by Dennis Crouch
The publicly traded Australian company IPH Limited continues expanding its global intellectual property services empire. IPH’s latest acquisition is the Ca،ian IP firm Ridout & Maybee for $65 million Ca،ian dollars. This comes just 10 months after IPH purchased Ca،a’s largest IP firm, Smart & Biggar.
Ridout & Maybee will merge into Smart & Biggar, further consolidating IPH’s presence in Ca،a. IPH’s strategy is to dominate secondary IP markets like Ca،a, New Zealand, and Singapore. It already owns leading firms in Australia, including AJ Park, Griffith Hack, Pizzeys, and Spruson & Ferguson.
Ridout’s website indicates only that the firm is joining “fellow Ca،ian IP firm, Smart & Biggar” and does not indicate that the firm will be owned by the publicly traded firm IPH.
As I wrote last October, IPH’s model raises conflict of interest concerns. With control of over 1/3 of Australian patent filings, compe،ors may find their IP work handled by business partners. The growth also tests regulations restricting non-lawyer owner،p of law firms.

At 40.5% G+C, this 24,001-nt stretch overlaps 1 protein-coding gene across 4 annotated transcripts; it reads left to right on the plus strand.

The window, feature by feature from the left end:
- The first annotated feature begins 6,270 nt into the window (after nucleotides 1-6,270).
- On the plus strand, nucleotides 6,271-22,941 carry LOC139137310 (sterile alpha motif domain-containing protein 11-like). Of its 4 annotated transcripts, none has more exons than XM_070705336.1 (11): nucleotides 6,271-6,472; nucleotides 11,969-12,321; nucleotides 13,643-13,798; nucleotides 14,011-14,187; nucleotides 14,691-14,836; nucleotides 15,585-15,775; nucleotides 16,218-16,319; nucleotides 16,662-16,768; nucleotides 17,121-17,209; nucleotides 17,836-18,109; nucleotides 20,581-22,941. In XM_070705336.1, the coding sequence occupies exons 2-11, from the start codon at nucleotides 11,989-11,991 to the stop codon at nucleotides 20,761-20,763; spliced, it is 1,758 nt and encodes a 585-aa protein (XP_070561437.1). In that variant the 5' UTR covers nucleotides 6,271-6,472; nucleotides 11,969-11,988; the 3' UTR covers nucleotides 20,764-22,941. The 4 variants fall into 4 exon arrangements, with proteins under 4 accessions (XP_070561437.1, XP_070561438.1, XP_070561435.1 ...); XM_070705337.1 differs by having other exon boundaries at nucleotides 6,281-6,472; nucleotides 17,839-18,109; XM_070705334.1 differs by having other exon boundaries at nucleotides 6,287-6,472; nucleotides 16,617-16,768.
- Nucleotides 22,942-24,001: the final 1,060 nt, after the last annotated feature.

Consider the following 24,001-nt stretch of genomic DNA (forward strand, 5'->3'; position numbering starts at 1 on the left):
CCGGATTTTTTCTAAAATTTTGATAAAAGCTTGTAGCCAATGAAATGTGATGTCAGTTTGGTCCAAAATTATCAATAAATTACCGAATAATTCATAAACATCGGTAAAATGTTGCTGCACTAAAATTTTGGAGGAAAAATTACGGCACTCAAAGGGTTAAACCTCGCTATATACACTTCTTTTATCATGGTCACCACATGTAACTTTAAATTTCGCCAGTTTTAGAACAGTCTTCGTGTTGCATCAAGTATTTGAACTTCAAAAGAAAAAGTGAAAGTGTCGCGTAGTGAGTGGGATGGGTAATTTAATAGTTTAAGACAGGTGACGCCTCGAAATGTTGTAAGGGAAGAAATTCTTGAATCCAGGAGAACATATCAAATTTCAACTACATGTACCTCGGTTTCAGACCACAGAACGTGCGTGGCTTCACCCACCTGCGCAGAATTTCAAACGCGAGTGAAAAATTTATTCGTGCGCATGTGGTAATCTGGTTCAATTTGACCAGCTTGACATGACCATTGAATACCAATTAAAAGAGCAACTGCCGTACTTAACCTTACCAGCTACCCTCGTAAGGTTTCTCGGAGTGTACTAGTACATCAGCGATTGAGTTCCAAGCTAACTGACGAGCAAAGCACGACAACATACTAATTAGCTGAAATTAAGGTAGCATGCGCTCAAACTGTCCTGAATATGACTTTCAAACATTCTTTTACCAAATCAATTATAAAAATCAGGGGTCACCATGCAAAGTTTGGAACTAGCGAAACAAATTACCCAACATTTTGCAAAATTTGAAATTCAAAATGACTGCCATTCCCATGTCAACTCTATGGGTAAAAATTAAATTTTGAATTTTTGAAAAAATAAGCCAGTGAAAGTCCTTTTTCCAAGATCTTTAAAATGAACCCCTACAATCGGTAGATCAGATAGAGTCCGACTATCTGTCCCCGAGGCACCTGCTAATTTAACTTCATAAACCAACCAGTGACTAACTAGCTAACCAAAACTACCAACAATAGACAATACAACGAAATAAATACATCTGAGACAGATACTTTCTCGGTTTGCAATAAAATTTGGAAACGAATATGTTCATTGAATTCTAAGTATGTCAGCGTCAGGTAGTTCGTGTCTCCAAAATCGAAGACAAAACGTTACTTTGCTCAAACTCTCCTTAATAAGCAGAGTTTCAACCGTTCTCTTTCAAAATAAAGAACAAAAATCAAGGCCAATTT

The expansion of publicly traded international IP conglomerates like IPH makes one wonder if similar consolidation could come to the US. For now, the USPTO prohibits their model. But with IPH now owning top firms across the Pacific, Ca،a, and Australia, pressure on the USPTO’s stance may build over time. The IPH model promises global reach and resources while threatening attorney independence. The coming years will tell whether it represents the future of IP law.